Slide 7: It is now Turn and Talk time. This is an opportunity for the students to practice their academic language. The students hold the hand of their assigned Turn and Talk partner high in the air. I check to make sure everyone has a partner. I then ask them following questions: How may blocks should there be in one stack of blocks? What do I do when I have that many blocks in my stack? I give them time to talk. When they are done, I call on a couple students to share the results of their discussion. I repeat their answers for the class and then have the class repeat after me. There are ten blocks in a stack. When a stack has ten blocks, I start a new one.
We return to our seats for guided and independent practice.
For this part of the lesson, you will need snap cubes. Each student is given two rods, ten cubes each, each rod is one color and the two rods are different colors. You will also need a set of the Hanging Number Tags 0-10 included with this lesson. These tags were also used in several lessons in my Working with Numbers 0-10 unit.
After passing out the rods made of snap cubes, I have students break the blocks apart so they have a pile of orange blocks and a pile of yellow blocks. I tell the students, "We are going to practice making towers of ten blocks. We will always start with the orange blocks. I will hold up a number. When you see that number, I want you to take that number of blocks and snap them together. I will hold up another number and you will do the same thing. When you have a tower of ten blocks, you start a new tower. Your clue will be when you use up all the orange blocks, you will need to start a new tower with the yellow blocks."
I hold up the number six. The students count out six blocks, snapping them together. I hold up the number two. They add two more blocks to their tower of blocks. The next number is a 5. They start snapping blocks on and then start a second rod when they run out of orange blocks. Many of the students forget and continue adding the yellow blocks to the orange blocks. I remind them that they have to start a new rod or tower when they get to 10 blocks. They unsnap the blocks and we repeat the activity, using different numbers. We do it three more times. By the fourth time, it seems that the students are getting the idea of starting a new rod when they reach ten. The colored blocks provides scaffold support for students who are a bit unsure.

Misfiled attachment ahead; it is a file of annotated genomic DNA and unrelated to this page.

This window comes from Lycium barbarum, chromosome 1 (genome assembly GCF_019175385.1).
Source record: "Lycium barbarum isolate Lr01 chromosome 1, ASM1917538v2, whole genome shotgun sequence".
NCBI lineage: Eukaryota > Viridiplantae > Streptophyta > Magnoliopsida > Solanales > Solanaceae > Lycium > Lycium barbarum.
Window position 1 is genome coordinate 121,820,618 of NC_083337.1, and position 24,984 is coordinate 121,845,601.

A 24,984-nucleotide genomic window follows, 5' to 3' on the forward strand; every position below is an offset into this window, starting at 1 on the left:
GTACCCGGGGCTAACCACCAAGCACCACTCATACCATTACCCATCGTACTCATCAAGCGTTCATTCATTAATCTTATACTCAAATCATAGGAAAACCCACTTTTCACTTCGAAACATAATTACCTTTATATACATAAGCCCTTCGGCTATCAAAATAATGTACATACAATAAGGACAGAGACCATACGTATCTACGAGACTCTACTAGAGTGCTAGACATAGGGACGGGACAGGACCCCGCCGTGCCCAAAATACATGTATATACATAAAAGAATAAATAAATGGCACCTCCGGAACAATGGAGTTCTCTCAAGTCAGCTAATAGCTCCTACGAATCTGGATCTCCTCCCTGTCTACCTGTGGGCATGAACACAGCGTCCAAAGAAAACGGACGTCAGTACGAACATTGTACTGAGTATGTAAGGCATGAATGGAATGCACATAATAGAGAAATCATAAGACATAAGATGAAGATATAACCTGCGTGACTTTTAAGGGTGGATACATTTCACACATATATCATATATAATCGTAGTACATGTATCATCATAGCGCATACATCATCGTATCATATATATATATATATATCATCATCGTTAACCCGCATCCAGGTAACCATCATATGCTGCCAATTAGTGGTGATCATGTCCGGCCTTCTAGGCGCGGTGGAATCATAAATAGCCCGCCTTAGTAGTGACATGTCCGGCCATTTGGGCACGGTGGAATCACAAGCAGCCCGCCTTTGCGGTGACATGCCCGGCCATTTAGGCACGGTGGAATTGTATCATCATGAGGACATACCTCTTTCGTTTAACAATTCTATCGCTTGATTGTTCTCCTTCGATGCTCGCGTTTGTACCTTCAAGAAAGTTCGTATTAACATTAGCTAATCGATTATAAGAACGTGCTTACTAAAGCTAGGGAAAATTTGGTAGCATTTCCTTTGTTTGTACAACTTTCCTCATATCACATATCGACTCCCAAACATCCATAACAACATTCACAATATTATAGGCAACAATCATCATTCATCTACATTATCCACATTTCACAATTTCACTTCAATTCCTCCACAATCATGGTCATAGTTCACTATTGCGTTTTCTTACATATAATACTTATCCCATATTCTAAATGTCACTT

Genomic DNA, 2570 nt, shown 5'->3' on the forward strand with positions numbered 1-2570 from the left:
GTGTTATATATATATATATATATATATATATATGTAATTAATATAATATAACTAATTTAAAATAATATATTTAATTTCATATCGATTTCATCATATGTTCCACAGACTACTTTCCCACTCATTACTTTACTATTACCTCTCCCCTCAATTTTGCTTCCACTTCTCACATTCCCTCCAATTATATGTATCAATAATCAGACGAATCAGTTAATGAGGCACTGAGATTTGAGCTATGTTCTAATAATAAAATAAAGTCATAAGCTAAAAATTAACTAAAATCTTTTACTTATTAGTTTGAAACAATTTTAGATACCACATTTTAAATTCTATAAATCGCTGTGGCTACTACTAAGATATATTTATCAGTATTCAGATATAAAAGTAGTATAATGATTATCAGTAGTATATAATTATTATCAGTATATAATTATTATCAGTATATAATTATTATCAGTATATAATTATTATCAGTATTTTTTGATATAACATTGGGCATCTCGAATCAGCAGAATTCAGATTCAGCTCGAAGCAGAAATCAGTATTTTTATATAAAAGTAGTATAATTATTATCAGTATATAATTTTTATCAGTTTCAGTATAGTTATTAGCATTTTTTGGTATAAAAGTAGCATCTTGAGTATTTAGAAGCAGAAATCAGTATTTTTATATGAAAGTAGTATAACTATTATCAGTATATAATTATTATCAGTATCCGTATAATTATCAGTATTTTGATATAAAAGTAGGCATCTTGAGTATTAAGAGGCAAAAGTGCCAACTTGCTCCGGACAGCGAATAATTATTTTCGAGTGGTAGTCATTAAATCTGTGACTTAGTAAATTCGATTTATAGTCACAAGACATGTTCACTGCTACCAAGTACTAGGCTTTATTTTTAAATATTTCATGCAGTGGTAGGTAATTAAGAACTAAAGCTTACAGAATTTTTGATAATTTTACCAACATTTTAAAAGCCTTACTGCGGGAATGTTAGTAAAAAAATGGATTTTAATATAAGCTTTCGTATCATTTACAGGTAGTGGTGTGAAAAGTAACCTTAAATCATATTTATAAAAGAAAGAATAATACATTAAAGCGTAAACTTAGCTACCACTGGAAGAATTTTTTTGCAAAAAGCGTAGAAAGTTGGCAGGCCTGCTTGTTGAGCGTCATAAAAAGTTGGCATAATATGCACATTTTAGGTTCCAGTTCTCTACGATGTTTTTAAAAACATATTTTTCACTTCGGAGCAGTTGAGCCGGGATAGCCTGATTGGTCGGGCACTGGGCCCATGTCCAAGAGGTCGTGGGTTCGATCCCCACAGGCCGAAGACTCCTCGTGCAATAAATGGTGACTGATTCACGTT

You may wonder why I don't just say a number, rather than show a numeral card. This lesson may be an introduction to Base Ten, but I take every opportuity to continue to practice the skills we have learned. In this case, students are practicing reading the numeral and determining what quantity it represents.
As we finish the activity, I have them snap the blocks back into two rods of 10. I collect the blocks, but leave them together for further Base Ten work.
You will need a copy of the Roll A Die Activity Sheet included with this lesson and a 10-sided dice for each student.
I distribute the activity sheet to the students and have them write their name at the top of the paper. I have them put their pencils down to listen to instructions.
We are going to practice representing numbers with Base Ten blocks. We will do a couple together and then you will do some on your own. I point to where I want the students to start. We are going to start with this first set right here. We ALWAYS color from the bottom u with our Base Ten blocks.
I take a die and I roll it. I ask a student to tell the number to the class. The student says, "five". We need to color in five blocks. Start at the bottom and color in five blocks. I circulate around the room and check to make sure the students are coloring the blocks in. I roll the die, and another student tells the class, "I rolled a one". Now we need to color in one block. We continue, as the die is rolled again. The student announces 9. Ooooh...9. Start counting the blocks and coloring them in. When you run out of blocks, you need to got to the bottom of the next rod and continue coloring. Again, I circulate through the room, checking the students' work.
Did you go into the second rod or tower of blocks? Yes!! So now we stop. It's time to start with a new set of blocks.
We repeat the process with me rolling the die and asking students to call out the number for the class. Again we stop after the students color in blocks in the second set. I explain that they will now use the dice that I am passing out to do the same thing on their own. As they are working, I walk around the room, making sure they are starting at the bottom and stopping after they have colored in blocks in the second rod. This entire activity is designed to give them a level of comfort working with the blocks. Once they understand what to do, I have them continue working on their own.
As the students finish, I check their work and have them put it in their mailboxes.